The Republican Party's Problem Is Not Going to Be Easy to Fix

The Republican problem is obvious, they are fighting a Sisyphean demographic battle, not just because of changing demographics but because of the complete collapse of support for the Republican Party among voters who are not white, straight and Christian.
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President Barack Obama's reelection on Tuesday was a victory for the new America and its demographics. Remarkably, according to CNN exit polls, Obama lost the white vote by 20 percent, including the white female vote by 14 percent. These numbers somewhat overstate Obama's strength among whites because those Jewish and GLBT voters who are also white are included in this sample. If they are excluded, than the numbers rise to something like 23 percent and 17 percent. Despite this, Obama won a resounding electoral college victory while winning a clear majority of the popular vote.

Republicans are, unsurprisingly, trying to figure out who to blame and what to do next. Obama's victory can be understood as a victory of the future over the past, suggesting his campaign slogan "Forward" was both appropriate and effective. The Republican problem is obvious, they are fighting a Sisyphean demographic battle, not just because of changing demographics but because of the complete collapse of support for the Republican Party among voters who are not white, straight and Christian. At first glance, it seems that a party that wins 59 percent of the white vote, even in today's America, should win a national election handily. However, Romney did not only lose among African American, Latino, Asian, LGBT, Jewish and Muslim voters, but he lost all of these groups by margins of more than 2-1. In some cases, the margin was significantly larger than that. Additionally, Romney's support from white voters was skewed towards older voters as, among whites under 30, Romney's margin was only six points.

The Republican Party is not, however, on the verge of collapse. The legal, financial, regulatory and historical factors which reinforce our two party system are too strong. The party is, however and inevitably, going to change. There are two major reasons why the Republican Party appeals to such a narrow and conservative slice of America. The first is their radical positions on social issues. This should be obvious to anybody who pays attention to politics. Republican positions on abortion, contraception, marriage equality and the role of Christianity in every day civic and political life makes the party unpalatable to millions of voters, particularly those who are young, unmarried, LGBT or not Christian. Smart Republicans are beginning to recognize this, although strategies about how to address this will not come easily to a party whose primary electorate appears to be heavily influenced by radical social conservatives.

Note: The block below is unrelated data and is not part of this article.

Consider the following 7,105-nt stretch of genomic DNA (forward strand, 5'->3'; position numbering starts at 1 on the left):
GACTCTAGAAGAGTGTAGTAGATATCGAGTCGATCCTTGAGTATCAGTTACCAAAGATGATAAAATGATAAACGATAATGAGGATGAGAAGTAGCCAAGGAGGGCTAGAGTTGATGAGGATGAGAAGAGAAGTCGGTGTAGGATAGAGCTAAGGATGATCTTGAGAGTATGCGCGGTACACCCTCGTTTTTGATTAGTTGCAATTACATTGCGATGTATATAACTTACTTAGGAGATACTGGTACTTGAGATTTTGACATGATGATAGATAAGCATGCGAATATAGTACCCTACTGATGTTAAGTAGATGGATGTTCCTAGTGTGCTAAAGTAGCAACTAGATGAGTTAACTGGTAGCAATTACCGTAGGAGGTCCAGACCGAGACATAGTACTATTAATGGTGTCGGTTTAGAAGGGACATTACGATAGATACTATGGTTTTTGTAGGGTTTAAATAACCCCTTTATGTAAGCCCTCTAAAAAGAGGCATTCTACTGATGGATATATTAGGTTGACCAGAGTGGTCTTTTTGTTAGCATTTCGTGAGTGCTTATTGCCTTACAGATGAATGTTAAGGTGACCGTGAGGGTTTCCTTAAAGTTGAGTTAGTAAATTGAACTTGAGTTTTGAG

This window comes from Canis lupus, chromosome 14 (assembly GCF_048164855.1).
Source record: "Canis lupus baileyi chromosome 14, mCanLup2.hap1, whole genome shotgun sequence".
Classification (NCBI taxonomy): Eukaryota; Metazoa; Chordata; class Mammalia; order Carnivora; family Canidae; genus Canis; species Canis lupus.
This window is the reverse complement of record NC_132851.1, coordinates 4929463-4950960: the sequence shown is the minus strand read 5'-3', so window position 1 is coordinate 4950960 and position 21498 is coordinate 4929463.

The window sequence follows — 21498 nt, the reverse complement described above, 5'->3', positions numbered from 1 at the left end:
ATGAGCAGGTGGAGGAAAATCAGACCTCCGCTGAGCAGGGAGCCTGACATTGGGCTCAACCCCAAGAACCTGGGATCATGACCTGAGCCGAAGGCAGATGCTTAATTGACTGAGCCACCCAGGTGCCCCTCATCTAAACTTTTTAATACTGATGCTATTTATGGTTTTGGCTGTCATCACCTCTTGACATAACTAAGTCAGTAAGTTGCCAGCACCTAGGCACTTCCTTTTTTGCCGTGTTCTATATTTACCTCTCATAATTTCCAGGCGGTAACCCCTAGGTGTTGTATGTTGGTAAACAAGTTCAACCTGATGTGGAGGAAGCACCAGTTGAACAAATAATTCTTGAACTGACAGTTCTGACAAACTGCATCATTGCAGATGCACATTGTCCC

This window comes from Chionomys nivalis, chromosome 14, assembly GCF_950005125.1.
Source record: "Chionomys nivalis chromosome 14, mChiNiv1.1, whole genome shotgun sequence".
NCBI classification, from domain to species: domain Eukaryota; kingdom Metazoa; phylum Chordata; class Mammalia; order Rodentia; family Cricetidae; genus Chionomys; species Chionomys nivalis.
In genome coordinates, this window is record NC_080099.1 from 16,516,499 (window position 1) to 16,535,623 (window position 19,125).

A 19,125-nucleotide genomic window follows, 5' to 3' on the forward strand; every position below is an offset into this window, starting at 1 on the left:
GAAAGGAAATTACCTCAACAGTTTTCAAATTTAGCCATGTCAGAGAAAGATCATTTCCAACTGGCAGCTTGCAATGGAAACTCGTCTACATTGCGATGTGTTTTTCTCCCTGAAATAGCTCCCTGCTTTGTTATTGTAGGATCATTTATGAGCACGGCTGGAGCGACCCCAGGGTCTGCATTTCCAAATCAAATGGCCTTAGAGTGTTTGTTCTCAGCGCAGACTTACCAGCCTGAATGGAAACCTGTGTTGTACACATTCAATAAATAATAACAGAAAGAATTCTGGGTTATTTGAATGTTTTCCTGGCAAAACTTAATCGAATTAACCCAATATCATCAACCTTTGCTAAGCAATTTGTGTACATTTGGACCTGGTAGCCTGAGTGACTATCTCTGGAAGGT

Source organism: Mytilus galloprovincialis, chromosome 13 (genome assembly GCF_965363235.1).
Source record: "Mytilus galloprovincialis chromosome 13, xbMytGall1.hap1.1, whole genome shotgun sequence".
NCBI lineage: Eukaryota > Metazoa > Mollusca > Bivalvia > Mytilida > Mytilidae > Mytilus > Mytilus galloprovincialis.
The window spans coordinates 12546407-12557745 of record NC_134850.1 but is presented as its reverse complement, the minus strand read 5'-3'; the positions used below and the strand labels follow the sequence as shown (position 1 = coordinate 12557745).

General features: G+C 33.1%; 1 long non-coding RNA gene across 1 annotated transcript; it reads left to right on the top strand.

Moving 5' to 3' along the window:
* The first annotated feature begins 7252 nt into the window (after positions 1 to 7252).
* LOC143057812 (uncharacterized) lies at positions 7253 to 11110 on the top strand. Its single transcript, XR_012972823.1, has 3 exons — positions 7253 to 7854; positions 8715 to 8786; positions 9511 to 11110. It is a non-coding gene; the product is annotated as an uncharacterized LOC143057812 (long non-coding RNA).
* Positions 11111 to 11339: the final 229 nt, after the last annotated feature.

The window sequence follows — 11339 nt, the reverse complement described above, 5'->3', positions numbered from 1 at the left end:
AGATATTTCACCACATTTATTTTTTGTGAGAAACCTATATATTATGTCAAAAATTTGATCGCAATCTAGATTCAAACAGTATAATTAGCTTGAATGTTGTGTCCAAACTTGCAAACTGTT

The second reason is that the Republican economic program makes it very hard to appeal to voters who are neither wealthy or socially conservative. This is a major contributor to the persistent Republican problems winning votes of Latinos and African Americans. While the Republican position on reaching out to African American voters is essentially to try to prevent them from voting, the Party periodically makes efforts to win Latino votes. We will undoubtedly see more of these efforts in the next months and years. These efforts are unlikely to be successful unless economic issues are addressed.

Substantive efforts by the Republican Party to increase Latino support are likely to consist largely of immigration reform. The party will also seek to put a Latino on their national ticket in 2016. Senator Marco Rubio (R-FL), for example, has already emerged as an early frontrunner for the 2016 nomination. Rubio would obviously be a big help in Florida, but is unlikely to move enough Mexican Americans in the Southwest back to the Republican Party to put states like New Mexico or Nevada back in play. Latinos in these states, many of whom are middle or lower income, voted for Obama for economic reasons, not, as the Rubio strategy suggests, for reasons of identity

Republican economic policies have always favored the wealthy, but this year was far more extreme and less subtle. Thus, the ticket looked like the spirit of Montgomery Burns and Ayn Rand had been placed inside the bodies of two generic politicians from central casting. There was no attempt to hide or change policies that were not just conservative but explicitly focused redistributing wealth upwards. CEOs spoke unabashedly about coercing workers to vote Republican; operatives all but boasted about efforts to limit the franchise of poor people; moderate social programs were implausibly, and laughingly, described as socialism; and in a time of economic suffering the vibe given off from the Party made Marie Antoinette seem comparatively sensitive to the plight of the needy.

Changing these policies and the rhetoric around them will do more to bring back young and Latino voters than nominating Marco Rubio or pushing through immigration reform will. This will also be extremely difficult as it means changing the core message of the Republican Party, but failing to do it keeps the Party on the treadmill of fighting against big picture demographic forces. On social issues, the best advice for the Republican Party is probably just to stop talking about them so much, but on economic issues, the Party needs to change its message. This will not occur easily, but the relevancy and future of the Republican Party, lies in the balance.

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